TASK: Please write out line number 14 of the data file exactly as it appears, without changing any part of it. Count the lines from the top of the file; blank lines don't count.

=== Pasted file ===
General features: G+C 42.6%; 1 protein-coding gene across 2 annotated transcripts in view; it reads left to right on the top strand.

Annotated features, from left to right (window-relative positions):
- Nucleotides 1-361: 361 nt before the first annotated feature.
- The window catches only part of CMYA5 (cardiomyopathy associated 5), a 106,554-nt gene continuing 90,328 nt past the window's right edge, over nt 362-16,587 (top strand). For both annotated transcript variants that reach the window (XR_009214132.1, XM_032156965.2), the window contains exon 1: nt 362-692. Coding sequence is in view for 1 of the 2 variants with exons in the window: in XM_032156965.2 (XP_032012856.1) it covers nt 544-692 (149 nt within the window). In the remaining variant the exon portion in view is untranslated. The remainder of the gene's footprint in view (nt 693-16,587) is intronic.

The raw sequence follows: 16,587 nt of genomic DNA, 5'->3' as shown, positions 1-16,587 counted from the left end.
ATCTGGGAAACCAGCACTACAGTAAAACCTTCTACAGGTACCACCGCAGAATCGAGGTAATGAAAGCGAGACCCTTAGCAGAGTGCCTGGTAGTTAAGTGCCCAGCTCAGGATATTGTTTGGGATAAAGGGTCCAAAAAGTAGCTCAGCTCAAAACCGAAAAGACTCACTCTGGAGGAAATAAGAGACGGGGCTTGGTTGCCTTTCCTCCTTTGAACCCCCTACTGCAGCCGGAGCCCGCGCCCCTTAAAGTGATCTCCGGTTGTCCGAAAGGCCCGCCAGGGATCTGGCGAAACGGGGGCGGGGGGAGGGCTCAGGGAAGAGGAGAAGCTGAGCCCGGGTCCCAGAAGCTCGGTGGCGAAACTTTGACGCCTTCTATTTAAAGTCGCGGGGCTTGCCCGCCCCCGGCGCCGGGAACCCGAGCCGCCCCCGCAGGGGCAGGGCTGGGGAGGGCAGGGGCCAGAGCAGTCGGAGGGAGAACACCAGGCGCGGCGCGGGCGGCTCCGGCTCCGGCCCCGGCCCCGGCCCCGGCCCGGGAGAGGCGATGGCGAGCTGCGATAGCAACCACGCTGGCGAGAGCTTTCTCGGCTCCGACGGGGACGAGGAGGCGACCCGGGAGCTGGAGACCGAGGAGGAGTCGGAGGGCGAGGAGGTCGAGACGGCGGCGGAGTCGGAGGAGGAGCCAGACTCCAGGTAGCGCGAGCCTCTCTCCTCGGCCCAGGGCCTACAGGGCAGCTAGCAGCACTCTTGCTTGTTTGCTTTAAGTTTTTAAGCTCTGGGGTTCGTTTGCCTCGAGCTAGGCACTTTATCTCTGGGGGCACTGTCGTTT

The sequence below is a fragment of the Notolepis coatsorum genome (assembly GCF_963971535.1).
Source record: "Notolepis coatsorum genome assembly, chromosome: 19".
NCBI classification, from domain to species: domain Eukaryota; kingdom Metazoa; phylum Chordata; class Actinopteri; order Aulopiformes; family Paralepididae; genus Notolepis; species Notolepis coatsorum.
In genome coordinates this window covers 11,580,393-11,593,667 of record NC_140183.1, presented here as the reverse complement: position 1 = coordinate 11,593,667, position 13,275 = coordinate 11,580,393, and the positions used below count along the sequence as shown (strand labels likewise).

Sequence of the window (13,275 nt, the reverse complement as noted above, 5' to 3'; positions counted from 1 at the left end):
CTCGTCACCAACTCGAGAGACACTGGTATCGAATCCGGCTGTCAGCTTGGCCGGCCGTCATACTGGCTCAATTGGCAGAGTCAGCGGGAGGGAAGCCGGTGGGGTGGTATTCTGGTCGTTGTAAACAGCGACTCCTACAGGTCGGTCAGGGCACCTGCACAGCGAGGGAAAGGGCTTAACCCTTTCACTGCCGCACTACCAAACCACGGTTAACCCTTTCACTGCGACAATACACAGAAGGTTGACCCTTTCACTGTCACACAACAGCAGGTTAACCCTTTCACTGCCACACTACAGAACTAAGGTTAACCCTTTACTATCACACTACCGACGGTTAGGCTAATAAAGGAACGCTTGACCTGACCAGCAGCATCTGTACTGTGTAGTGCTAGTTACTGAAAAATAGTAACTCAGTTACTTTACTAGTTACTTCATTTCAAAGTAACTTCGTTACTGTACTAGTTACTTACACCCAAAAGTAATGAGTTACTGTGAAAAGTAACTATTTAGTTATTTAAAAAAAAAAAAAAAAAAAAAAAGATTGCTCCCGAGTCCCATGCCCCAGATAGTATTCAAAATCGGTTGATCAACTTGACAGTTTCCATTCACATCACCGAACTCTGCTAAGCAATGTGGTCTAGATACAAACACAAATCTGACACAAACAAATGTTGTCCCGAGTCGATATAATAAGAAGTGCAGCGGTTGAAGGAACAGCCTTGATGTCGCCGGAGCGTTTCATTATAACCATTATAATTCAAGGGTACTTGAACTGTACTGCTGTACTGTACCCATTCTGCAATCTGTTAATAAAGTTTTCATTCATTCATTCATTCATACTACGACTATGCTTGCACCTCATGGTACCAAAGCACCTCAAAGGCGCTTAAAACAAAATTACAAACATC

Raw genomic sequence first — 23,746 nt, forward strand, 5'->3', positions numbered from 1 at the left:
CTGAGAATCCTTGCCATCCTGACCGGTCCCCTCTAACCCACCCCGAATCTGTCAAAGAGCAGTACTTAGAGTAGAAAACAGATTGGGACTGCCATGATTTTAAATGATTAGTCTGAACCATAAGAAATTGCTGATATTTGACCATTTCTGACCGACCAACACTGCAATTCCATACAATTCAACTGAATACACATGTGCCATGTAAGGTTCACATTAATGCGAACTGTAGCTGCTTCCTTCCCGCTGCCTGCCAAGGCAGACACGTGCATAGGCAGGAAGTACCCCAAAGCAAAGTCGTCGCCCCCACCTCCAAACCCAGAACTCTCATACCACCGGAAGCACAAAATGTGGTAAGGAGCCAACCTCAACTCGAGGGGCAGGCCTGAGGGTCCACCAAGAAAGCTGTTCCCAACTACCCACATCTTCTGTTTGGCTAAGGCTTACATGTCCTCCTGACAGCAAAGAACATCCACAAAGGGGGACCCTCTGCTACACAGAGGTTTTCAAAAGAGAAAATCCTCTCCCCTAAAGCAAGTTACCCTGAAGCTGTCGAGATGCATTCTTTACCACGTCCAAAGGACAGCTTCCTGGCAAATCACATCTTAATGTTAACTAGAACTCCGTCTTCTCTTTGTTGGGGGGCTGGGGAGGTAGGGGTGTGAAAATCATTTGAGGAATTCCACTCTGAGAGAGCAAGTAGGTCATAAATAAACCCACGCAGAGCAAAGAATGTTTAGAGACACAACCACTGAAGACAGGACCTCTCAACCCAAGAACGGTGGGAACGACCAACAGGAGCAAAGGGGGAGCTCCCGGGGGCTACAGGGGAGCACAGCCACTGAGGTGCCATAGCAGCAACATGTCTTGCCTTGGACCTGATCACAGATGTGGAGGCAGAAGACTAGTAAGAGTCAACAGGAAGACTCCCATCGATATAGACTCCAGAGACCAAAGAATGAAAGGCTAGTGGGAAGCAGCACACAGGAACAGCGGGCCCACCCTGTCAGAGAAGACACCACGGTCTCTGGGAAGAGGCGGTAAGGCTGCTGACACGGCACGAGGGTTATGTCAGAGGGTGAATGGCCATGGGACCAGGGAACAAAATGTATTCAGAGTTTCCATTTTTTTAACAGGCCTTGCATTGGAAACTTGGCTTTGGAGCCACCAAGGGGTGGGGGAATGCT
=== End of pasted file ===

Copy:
CTGAGAATCCTTGCCATCCTGACCGGTCCCCTCTAACCCACCCCGAATCTGTCAAAGAGCAGTACTTAGAGTAGAAAACAGATTGGGACTGCCATGATTTTAAATGATTAGTCTGAACCATAAGAAATTGCTGATATTTGACCATTTCTGACCGACCAACACTGCAATTCCATACAATTCAACTGAATACACATGTGCCATGTAAGGTTCACATTAATGCGAACTGTAGCTGCTTCCTTCCCGCTGCCTGCCAAGGCAGACACGTGCATAGGCAGGAAGTACCCCAAAGCAAAGTCGTCGCCCCCACCTCCAAACCCAGAACTCTCATACCACCGGAAGCACAAAATGTGGTAAGGAGCCAACCTCAACTCGAGGGGCAGGCCTGAGGGTCCACCAAGAAAGCTGTTCCCAACTACCCACATCTTCTGTTTGGCTAAGGCTTACATGTCCTCCTGACAGCAAAGAACATCCACAAAGGGGGACCCTCTGCTACACAGAGGTTTTCAAAAGAGAAAATCCTCTCCCCTAAAGCAAGTTACCCTGAAGCTGTCGAGATGCATTCTTTACCACGTCCAAAGGACAGCTTCCTGGCAAATCACATCTTAATGTTAACTAGAACTCCGTCTTCTCTTTGTTGGGGGGCTGGGGAGGTAGGGGTGTGAAAATCATTTGAGGAATTCCACTCTGAGAGAGCAAGTAGGTCATAAATAAACCCACGCAGAGCAAAGAATGTTTAGAGACACAACCACTGAAGACAGGACCTCTCAACCCAAGAACGGTGGGAACGACCAACAGGAGCAAAGGGGGAGCTCCCGGGGGCTACAGGGGAGCACAGCCACTGAGGTGCCATAGCAGCAACATGTCTTGCCTTGGACCTGATCACAGATGTGGAGGCAGAAGACTAGTAAGAGTCAACAGGAAGACTCCCATCGATATAGACTCCAGAGACCAAAGAATGAAAGGCTAGTGGGAAGCAGCACACAGGAACAGCGGGCCCACCCTGTCAGAGAAGACACCACGGTCTCTGGGAAGAGGCGGTAAGGCTGCTGACACGGCACGAGGGTTATGTCAGAGGGTGAATGGCCATGGGACCAGGGAACAAAATGTATTCAGAGTTTCCATTTTTTTAACAGGCCTTGCATTGGAAACTTGGCTTTGGAGCCACCAAGGGGTGGGGGAATGCT